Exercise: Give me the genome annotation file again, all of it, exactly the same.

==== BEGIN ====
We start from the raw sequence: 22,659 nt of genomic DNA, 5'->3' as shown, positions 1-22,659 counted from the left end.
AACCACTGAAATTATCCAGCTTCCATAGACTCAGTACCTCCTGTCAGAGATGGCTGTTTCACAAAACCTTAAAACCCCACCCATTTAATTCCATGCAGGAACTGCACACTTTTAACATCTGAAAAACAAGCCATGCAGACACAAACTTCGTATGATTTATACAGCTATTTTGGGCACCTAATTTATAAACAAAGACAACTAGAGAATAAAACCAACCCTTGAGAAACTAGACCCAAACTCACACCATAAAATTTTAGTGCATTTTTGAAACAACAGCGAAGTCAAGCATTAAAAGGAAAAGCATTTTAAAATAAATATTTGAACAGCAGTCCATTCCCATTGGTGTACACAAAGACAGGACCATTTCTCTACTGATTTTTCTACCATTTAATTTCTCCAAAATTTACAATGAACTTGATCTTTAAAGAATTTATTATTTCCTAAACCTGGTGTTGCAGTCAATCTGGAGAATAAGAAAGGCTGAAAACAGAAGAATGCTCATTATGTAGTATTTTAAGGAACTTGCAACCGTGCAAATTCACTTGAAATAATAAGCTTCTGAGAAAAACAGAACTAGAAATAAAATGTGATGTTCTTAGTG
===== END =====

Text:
We start from the raw sequence: 22,659 nt of genomic DNA, 5'->3' as shown, positions 1-22,659 counted from the left end.
AACCACTGAAATTATCCAGCTTCCATAGACTCAGTACCTCCTGTCAGAGATGGCTGTTTCACAAAACCTTAAAACCCCACCCATTTAATTCCATGCAGGAACTGCACACTTTTAACATCTGAAAAACAAGCCATGCAGACACAAACTTCGTATGATTTATACAGCTATTTTGGGCACCTAATTTATAAACAAAGACAACTAGAGAATAAAACCAACCCTTGAGAAACTAGACCCAAACTCACACCATAAAATTTTAGTGCATTTTTGAAACAACAGCGAAGTCAAGCATTAAAAGGAAAAGCATTTTAAAATAAATATTTGAACAGCAGTCCATTCCCATTGGTGTACACAAAGACAGGACCATTTCTCTACTGATTTTTCTACCATTTAATTTCTCCAAAATTTACAATGAACTTGATCTTTAAAGAATTTATTATTTCCTAAACCTGGTGTTGCAGTCAATCTGGAGAATAAGAAAGGCTGAAAACAGAAGAATGCTCATTATGTAGTATTTTAAGGAACTTGCAACCGTGCAAATTCACTTGAAATAATAAGCTTCTGAGAAAAACAGAACTAGAAATAAAATGTGATGTTCTTAGTG